Diving is one of the primary draws of the Cayman Islands. Visibility often seems endless, the water temperature averages 26-28°C year-round, there’s little or no current, and with wrecks and reefs to explore, there’s plenty of healthy marine life to see. Novice and experienced divers alike can find something to enjoy in Cayman.
Grand Cayman has fantastic wall dives and a lovely pinnacle on the north shore with walls plunging to 1800 meters. Elsewhere on the island you’ll find shallow reefs with little to no current, excellent for those just learning to dive or who haven’t been in the water for a while. All around the island, turtles are routinely sighted and spotted eagle rays and southern stingrays make a regular appearance. The Kittiwake was sunk in 2011 to become an artificial reef on a sandy bottom. Sitting at only 17 meters, the outside can be enjoyed by divers of all levels and those with more training and experience can penetrate the wreck’s interior.
Little Cayman is known for Bloody Bay Wall with its rainbow of corals in a variety of colors, shapes, and sizes. The wall begins at around 8 meters and has been called the most breathtaking drop-off in the Caribbean as it sinks into the blue abyss covered in brightly hued sponges. With around a dozen sites, the wall can be enjoyed day after day, always with something more to see.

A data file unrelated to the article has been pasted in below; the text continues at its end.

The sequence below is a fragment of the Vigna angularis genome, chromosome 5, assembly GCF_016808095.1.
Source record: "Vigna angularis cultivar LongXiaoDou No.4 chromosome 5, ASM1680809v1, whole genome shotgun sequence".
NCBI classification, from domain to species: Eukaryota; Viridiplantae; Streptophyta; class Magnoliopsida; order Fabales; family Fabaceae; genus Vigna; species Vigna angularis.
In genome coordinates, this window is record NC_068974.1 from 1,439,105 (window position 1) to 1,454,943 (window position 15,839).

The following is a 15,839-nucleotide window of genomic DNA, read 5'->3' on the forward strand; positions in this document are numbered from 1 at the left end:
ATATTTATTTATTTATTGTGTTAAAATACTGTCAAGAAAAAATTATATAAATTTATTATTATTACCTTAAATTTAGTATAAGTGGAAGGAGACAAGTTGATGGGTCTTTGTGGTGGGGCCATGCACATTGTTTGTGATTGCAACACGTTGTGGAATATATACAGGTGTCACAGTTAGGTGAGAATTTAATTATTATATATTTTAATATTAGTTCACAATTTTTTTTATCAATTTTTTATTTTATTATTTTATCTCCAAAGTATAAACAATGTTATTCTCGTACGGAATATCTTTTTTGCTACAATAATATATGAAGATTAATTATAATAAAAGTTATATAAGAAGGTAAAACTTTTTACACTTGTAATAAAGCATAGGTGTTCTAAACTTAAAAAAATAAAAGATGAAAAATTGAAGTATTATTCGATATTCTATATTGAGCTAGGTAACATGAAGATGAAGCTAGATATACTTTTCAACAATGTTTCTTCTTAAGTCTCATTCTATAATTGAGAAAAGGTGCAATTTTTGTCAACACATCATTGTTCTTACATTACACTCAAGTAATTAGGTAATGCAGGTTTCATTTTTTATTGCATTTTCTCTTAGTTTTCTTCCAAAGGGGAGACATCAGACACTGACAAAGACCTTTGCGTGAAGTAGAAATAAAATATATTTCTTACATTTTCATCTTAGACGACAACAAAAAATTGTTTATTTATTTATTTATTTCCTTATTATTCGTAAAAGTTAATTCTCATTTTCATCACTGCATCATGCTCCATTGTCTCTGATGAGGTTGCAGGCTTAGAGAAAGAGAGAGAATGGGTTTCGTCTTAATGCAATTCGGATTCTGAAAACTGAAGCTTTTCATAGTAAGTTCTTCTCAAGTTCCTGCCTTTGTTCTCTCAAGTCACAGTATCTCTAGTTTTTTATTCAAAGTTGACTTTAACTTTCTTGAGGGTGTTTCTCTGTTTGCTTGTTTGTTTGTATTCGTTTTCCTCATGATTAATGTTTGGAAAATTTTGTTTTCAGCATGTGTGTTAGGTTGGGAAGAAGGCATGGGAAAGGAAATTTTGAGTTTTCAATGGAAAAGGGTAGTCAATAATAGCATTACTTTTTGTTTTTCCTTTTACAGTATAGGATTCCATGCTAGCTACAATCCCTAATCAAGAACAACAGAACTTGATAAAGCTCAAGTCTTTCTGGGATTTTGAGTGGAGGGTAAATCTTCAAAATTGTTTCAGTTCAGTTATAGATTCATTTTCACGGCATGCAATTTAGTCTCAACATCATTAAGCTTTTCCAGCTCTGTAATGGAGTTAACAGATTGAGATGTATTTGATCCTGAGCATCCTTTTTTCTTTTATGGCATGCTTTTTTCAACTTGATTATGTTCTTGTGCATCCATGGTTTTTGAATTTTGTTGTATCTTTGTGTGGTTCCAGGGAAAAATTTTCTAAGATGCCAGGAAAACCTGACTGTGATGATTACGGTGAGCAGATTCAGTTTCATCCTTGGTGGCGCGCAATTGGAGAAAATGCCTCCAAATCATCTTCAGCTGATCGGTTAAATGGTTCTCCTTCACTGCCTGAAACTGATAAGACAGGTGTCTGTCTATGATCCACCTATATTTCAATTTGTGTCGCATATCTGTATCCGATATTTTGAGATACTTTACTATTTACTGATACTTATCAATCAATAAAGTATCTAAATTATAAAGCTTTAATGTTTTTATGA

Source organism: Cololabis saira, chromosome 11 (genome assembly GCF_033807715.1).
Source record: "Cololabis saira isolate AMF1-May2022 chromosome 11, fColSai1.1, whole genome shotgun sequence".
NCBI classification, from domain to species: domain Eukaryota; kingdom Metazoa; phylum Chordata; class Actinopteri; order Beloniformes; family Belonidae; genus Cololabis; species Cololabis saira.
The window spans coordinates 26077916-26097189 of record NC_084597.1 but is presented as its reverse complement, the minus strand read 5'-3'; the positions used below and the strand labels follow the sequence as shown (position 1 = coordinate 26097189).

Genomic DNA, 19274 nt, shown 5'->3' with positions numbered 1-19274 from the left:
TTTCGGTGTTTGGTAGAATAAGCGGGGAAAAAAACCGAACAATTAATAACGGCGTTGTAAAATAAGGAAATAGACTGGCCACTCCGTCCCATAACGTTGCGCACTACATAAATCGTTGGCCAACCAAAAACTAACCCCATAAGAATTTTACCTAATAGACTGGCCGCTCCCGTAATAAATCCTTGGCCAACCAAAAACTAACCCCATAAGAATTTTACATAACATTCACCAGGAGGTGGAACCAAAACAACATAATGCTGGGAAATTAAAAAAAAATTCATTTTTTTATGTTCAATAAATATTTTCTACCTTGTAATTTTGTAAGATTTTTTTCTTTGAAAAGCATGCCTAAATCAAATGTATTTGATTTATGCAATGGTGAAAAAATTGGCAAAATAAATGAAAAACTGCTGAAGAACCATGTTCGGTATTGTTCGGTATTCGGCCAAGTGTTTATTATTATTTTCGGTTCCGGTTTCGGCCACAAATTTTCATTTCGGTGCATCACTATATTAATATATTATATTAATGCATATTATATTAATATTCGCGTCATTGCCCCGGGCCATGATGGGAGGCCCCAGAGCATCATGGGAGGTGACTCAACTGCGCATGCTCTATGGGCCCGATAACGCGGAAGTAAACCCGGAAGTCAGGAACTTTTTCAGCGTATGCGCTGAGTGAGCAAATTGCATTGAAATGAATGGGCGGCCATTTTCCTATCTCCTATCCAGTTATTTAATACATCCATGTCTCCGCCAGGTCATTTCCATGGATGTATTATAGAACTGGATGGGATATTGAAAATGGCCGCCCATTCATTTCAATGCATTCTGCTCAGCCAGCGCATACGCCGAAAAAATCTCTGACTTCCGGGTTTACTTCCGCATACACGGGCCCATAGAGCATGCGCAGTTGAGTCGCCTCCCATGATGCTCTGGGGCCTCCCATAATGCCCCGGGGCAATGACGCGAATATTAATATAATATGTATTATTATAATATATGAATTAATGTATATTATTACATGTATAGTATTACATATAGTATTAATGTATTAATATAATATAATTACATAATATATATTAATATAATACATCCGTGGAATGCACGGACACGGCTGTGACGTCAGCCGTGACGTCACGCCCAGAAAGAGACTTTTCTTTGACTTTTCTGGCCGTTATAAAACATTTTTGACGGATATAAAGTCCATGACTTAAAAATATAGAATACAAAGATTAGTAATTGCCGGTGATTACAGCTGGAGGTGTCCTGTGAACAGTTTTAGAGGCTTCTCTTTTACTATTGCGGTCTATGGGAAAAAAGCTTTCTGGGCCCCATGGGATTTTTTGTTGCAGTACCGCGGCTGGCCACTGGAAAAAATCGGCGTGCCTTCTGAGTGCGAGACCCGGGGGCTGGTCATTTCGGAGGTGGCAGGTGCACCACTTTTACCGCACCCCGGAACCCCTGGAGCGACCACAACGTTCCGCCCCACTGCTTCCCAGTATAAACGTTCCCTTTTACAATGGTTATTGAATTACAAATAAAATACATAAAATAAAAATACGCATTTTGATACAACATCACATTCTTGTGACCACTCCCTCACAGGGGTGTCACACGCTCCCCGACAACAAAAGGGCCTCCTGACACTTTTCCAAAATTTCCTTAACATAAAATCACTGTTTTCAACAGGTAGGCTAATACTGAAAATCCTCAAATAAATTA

Just off Cayman Brac sits the Captain Keith Tibbets, a 100-meter Russian frigate sunk in 1996 now covered in coral and attracting a variety of fish. Large pelagics are often spotted at Wilderness Wall where crevices, pinnacles, and canyons provide an underwater wonderland begging to be explored.
Cayman diving is some of the best in the Caribbean. If you’d like to know more or to book a holiday to the Cayman Islands, get in touch with our in-house expert. Email firstname.lastname@example.org or call (UK) 020 7112 0019.